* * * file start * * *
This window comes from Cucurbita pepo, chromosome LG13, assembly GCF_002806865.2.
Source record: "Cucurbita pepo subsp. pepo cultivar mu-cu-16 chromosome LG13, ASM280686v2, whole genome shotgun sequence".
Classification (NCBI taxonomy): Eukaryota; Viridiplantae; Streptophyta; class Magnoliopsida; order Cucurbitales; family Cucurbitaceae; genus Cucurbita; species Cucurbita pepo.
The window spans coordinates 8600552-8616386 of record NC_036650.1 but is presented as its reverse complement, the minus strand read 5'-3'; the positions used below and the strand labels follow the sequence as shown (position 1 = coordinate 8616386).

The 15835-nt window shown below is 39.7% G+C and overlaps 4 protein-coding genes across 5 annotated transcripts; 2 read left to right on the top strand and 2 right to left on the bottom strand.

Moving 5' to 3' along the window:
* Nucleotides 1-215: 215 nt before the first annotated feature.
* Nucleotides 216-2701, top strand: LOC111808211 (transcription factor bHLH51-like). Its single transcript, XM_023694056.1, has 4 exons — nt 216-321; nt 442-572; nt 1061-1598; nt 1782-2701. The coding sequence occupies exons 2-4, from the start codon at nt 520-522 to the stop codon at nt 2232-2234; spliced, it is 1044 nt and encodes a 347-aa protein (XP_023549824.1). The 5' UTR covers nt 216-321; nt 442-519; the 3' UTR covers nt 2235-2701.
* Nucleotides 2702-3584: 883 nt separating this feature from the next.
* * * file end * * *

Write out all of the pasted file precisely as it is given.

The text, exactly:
This window comes from Cucurbita pepo, chromosome LG13, assembly GCF_002806865.2.
Source record: "Cucurbita pepo subsp. pepo cultivar mu-cu-16 chromosome LG13, ASM280686v2, whole genome shotgun sequence".
Classification (NCBI taxonomy): Eukaryota; Viridiplantae; Streptophyta; class Magnoliopsida; order Cucurbitales; family Cucurbitaceae; genus Cucurbita; species Cucurbita pepo.
The window spans coordinates 8600552-8616386 of record NC_036650.1 but is presented as its reverse complement, the minus strand read 5'-3'; the positions used below and the strand labels follow the sequence as shown (position 1 = coordinate 8616386).

The 15835-nt window shown below is 39.7% G+C and overlaps 4 protein-coding genes across 5 annotated transcripts; 2 read left to right on the top strand and 2 right to left on the bottom strand.

Moving 5' to 3' along the window:
* Nucleotides 1-215: 215 nt before the first annotated feature.
* Nucleotides 216-2701, top strand: LOC111808211 (transcription factor bHLH51-like). Its single transcript, XM_023694056.1, has 4 exons — nt 216-321; nt 442-572; nt 1061-1598; nt 1782-2701. The coding sequence occupies exons 2-4, from the start codon at nt 520-522 to the stop codon at nt 2232-2234; spliced, it is 1044 nt and encodes a 347-aa protein (XP_023549824.1). The 5' UTR covers nt 216-321; nt 442-519; the 3' UTR covers nt 2235-2701.
* Nucleotides 2702-3584: 883 nt separating this feature from the next.